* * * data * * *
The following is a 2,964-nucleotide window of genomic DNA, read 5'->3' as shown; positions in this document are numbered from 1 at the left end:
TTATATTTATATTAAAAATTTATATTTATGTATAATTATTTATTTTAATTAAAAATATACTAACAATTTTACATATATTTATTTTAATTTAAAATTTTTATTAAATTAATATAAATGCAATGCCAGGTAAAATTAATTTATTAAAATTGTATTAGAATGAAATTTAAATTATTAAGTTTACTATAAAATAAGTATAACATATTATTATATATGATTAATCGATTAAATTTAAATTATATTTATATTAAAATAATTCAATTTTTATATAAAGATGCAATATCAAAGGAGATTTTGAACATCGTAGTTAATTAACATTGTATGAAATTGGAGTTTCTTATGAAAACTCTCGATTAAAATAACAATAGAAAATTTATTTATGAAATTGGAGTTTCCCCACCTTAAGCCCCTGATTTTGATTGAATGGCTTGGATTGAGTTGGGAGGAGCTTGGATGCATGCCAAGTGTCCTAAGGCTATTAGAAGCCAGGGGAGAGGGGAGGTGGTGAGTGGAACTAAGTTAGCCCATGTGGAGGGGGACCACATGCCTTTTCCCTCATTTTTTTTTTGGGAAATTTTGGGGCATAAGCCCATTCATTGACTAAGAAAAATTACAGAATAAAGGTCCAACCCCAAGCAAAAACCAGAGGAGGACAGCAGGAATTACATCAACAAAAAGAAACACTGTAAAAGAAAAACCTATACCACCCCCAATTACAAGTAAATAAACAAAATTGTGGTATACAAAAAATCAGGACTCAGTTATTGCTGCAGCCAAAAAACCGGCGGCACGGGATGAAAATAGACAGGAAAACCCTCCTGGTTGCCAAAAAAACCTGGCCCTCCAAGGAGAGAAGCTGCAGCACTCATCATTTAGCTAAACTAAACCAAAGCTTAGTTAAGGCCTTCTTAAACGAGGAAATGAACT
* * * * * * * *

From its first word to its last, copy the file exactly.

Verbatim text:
The following is a 2,964-nucleotide window of genomic DNA, read 5'->3' as shown; positions in this document are numbered from 1 at the left end:
TTATATTTATATTAAAAATTTATATTTATGTATAATTATTTATTTTAATTAAAAATATACTAACAATTTTACATATATTTATTTTAATTTAAAATTTTTATTAAATTAATATAAATGCAATGCCAGGTAAAATTAATTTATTAAAATTGTATTAGAATGAAATTTAAATTATTAAGTTTACTATAAAATAAGTATAACATATTATTATATATGATTAATCGATTAAATTTAAATTATATTTATATTAAAATAATTCAATTTTTATATAAAGATGCAATATCAAAGGAGATTTTGAACATCGTAGTTAATTAACATTGTATGAAATTGGAGTTTCTTATGAAAACTCTCGATTAAAATAACAATAGAAAATTTATTTATGAAATTGGAGTTTCCCCACCTTAAGCCCCTGATTTTGATTGAATGGCTTGGATTGAGTTGGGAGGAGCTTGGATGCATGCCAAGTGTCCTAAGGCTATTAGAAGCCAGGGGAGAGGGGAGGTGGTGAGTGGAACTAAGTTAGCCCATGTGGAGGGGGACCACATGCCTTTTCCCTCATTTTTTTTTTGGGAAATTTTGGGGCATAAGCCCATTCATTGACTAAGAAAAATTACAGAATAAAGGTCCAACCCCAAGCAAAAACCAGAGGAGGACAGCAGGAATTACATCAACAAAAAGAAACACTGTAAAAGAAAAACCTATACCACCCCCAATTACAAGTAAATAAACAAAATTGTGGTATACAAAAAATCAGGACTCAGTTATTGCTGCAGCCAAAAAACCGGCGGCACGGGATGAAAATAGACAGGAAAACCCTCCTGGTTGCCAAAAAAACCTGGCCCTCCAAGGAGAGAAGCTGCAGCACTCATCATTTAGCTAAACTAAACCAAAGCTTAGTTAAGGCCTTCTTAAACGAGGAAATGAACT